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Coneygree team eye King George target

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Mark Bradstock, the trainer of Coneygree, the novice sensation which landed jumping's most prestigious prize on Friday

Mark Bradstock, the trainer of Coneygree, the novice sensation which landed jumping's most prestigious prize on Friday

PA

Mark Bradstock, the trainer of Coneygree, the novice sensation which landed jumping's most prestigious prize on Friday

Your typical Cheltenham Gold Cup celebration would not involve spending pointless hours in a horsebox, slogging 120 miles in one direction, turning around and almost immediately retracing your steps. But that was how it panned out for Mark Bradstock, the trainer of Coneygree, the novice sensation which landed jumping's most prestigious prize on Friday.

That was a huge, potentially life-changing moment for him but, with his wife, Sara, he runs a hands-on operation at their Letcombe Bassett yard and simply does not employ enough people to allow him to just drop everything and focus on having a good time. Instead, having earmarked yesterday's Midlands Grand National as a good opportunity for Carruthers, a half-brother to Coneygree, he brought him to Uttoxeter.

Carruthers has had his moments, like winning the Hennessy and running fourth in the Gold Cup five years ago, and doubtless some fancied him to complete a fairytale double for the stable with "eight to 10" horses. But Bradstock did not appear to want to push his luck. Having assessed the state of the (very testing) ground, he decided it would not suit. Back he went to Letcombe Bassett, Carruthers doubtless wondering what was happening.

In the brief time he was at the Staffordshire track, Bradstock engaged briefly with media inquiries about his horse and what it had been like to win the Gold Cup. "Magical," he replied, looking as if there had been plentiful celebration at some point. "Sorry, my voice isn't great but my head's even worse."

Coneygree, he reported, was "really good", "mad for it", "fresh as paint" and "absolutely pulling us all round the yard. We had Channel 4 this morning and he wouldn't stand still."

"I don't think he had a particularly hard race," Bradstock remarked, though he had no doubt that the horse has done enough for the season and will now be given a summer at grass before being brought back for some autumn target. As to what that will be, he was less clear. "The plans at this very moment are to try to get rid of my hangover."

Rather more detail had been offered earlier by Sara, suggesting that the King George VI Chase on St Stephen's Day was a certain target, with a choice of prep races. "Although I'm not mad on Haydock, we will look at the Betfair Chase before Kempton, but there's a possibility we might try to win the Hennessy (at Newbury) off top weight."

From the distance of nine months, that King George could provide one of the most anticipated clashes in recent racing history, since the bookmakers have Coneygree paired as joint-favourite on 5/1 with Vautour, such a sensationally impressive winner of the JLT at the Festival. A point bigger than them is Silviniaco Conti, stuffed in Friday's Gold Cup but the winner of the last two King Georges and a horse which might raise rather more of a challenge at Kempton than at Cheltenham.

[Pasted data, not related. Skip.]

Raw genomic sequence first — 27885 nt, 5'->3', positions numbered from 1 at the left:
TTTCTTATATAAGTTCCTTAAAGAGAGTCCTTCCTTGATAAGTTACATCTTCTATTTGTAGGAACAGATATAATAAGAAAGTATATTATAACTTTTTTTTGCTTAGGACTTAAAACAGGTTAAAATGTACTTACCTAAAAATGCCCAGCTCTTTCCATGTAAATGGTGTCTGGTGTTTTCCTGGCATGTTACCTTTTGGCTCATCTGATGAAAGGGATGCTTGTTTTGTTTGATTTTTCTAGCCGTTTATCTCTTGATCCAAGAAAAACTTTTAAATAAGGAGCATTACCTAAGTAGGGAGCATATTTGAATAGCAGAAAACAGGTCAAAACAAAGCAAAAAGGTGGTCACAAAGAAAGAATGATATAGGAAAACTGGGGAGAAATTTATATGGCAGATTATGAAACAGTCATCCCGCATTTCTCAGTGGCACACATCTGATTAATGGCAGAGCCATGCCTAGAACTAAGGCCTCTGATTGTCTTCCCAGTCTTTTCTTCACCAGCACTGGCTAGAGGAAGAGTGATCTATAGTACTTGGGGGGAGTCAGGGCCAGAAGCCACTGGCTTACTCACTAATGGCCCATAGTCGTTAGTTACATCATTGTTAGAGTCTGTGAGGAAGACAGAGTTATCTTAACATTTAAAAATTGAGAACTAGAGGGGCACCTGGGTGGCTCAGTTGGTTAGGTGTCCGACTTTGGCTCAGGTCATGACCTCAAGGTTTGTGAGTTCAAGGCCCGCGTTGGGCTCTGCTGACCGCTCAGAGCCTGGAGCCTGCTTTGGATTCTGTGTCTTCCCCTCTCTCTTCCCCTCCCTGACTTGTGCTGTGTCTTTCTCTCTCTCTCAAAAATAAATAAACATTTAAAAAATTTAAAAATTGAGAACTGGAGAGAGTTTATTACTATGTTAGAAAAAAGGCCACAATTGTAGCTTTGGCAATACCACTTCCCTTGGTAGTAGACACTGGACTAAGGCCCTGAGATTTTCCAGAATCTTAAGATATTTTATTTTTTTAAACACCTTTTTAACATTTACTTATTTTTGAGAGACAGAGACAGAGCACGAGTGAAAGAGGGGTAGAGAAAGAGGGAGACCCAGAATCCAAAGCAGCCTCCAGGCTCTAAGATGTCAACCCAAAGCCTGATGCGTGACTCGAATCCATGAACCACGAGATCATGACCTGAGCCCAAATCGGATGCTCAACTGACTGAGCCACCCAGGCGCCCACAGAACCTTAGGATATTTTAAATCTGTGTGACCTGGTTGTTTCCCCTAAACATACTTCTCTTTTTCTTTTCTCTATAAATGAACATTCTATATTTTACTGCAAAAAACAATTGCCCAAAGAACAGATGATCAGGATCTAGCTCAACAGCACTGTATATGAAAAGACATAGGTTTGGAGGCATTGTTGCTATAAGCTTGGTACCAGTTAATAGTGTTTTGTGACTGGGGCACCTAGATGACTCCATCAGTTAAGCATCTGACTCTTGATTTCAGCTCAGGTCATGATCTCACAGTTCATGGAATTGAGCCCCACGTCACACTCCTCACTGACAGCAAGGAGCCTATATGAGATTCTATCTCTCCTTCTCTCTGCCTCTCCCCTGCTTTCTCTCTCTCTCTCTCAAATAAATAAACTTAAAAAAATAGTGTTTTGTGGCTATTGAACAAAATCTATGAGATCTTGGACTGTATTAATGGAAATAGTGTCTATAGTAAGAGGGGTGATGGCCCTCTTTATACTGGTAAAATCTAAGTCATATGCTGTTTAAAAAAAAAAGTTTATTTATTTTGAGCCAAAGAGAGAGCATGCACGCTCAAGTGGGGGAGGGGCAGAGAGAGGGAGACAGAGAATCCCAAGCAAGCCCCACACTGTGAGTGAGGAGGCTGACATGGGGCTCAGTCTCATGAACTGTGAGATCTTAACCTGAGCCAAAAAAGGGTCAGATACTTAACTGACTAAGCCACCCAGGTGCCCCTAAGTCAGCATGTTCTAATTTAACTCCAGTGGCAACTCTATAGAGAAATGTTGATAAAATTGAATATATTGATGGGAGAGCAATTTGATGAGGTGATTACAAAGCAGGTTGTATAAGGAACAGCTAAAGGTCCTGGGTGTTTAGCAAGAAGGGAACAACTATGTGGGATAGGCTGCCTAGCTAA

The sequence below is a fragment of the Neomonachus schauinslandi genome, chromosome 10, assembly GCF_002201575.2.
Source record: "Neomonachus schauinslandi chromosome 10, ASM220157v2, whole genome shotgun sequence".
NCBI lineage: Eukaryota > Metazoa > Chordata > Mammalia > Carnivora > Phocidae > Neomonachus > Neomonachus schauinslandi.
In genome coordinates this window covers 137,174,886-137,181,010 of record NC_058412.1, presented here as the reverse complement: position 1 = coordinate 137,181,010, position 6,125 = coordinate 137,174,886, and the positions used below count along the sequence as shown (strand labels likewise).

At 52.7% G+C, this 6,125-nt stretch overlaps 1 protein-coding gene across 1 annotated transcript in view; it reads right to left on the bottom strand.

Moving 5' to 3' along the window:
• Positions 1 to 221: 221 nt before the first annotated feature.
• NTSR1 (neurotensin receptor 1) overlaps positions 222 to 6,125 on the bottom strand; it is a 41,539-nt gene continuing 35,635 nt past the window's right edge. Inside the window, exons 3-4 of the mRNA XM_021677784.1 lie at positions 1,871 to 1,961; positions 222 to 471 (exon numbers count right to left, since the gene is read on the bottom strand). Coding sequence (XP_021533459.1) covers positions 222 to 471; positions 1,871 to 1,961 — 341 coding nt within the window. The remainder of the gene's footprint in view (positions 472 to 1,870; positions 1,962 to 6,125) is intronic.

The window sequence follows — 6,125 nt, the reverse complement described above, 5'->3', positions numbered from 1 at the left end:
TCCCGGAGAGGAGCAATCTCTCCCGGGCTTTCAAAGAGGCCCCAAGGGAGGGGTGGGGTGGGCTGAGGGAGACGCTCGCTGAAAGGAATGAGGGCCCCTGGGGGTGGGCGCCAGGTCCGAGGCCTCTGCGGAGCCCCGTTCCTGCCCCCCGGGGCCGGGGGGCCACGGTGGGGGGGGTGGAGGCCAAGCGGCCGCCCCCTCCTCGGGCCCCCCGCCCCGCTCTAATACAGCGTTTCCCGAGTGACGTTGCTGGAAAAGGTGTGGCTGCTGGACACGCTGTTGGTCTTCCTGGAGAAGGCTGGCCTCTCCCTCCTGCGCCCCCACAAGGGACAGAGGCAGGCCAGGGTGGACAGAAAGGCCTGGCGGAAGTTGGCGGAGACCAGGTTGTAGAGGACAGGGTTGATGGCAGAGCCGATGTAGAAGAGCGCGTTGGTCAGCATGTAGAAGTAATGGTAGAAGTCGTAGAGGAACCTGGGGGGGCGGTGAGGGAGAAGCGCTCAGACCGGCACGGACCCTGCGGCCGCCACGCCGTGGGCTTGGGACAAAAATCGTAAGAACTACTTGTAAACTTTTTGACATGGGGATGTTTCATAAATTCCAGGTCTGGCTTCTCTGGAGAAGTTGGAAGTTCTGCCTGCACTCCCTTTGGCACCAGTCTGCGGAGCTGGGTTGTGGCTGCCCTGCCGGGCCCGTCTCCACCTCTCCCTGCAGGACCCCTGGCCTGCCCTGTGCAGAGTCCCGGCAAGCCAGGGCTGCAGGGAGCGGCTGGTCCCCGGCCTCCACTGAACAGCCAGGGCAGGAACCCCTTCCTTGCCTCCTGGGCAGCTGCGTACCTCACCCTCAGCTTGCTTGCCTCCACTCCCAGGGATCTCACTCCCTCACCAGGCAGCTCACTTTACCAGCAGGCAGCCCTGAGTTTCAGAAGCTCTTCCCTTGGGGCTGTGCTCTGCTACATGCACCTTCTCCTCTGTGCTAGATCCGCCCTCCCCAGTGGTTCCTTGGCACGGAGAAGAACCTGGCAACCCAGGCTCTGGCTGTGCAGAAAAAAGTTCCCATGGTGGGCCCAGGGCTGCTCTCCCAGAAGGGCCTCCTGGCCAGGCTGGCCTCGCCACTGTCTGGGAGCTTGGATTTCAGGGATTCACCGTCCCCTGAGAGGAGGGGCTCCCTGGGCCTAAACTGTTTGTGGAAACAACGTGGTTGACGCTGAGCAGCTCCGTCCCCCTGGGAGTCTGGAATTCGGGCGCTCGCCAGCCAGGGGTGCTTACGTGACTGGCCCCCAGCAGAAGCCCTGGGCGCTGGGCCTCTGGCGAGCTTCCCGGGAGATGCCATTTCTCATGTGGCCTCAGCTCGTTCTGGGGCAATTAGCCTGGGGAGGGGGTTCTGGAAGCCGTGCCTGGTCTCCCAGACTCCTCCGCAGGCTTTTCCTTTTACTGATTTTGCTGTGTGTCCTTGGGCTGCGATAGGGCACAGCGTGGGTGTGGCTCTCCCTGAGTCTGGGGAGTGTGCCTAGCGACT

Nico de Boinville can savour such possibilities, having had the Bradstocks commit to him as Coneygree's jockey once more in the wake of their Gold Cup success. It is a bare fortnight since De Boinville stopped being a claiming jockey and many another trainer would have been tempted to bring in a bigger name. But then De Boinville is reckoned by astute judges to have made remarkable progress from an unpolished state in the past two years and the Bradstocks alone have benefited to the tune of five winners this season. He resisted celebration on Friday night, since he was expecting to ride Carruthers at Uttoxeter, making him another member of the party who had to return home without seeing action.

"I'm still letting it all set in," he said in the weighing room, when still expecting to be part of the Midlands National. Asked what Gold Cup success might do for him, he said: "Probably not much. We'll see what my agent can pull out of the bag. You're very reliant on the trainers who are loyal to you and that you've established those connections with throughout your claim. I'll be loyal to them and hopefully that's reciprocated."

Trainers of two of the beaten horses from the Gold Cup were at Uttoxeter and, in the case of Oliver Sherwood, still trying to puzzle out what had gone wrong. His Many Clouds, sent off at the same 7/1 odds as the winner, finished sixth, beaten 25 lengths. "He's run flat," Sherwood said. "He's better than that, I know he is."

He seems fine. We'll just have to keep an eye on him. Maybe, because they've gone such a strong pace . . ." But he let the thought trail away unfinished, not yet ready to accept that his horse could not cope with the way the race developed.

Jonjo O'Neill said that his Holywell, fourth to Coneygree, seemed to have taken the race well. The trainer hopes to be able to run him at Aintree's Grand National meeting next month.

Channel 4 ended Festival week with some good news, the average audience for the Gold Cup being 864,000, up 7pc on last year. The peak of 1.5m viewers for the big race itself was the same as last year.

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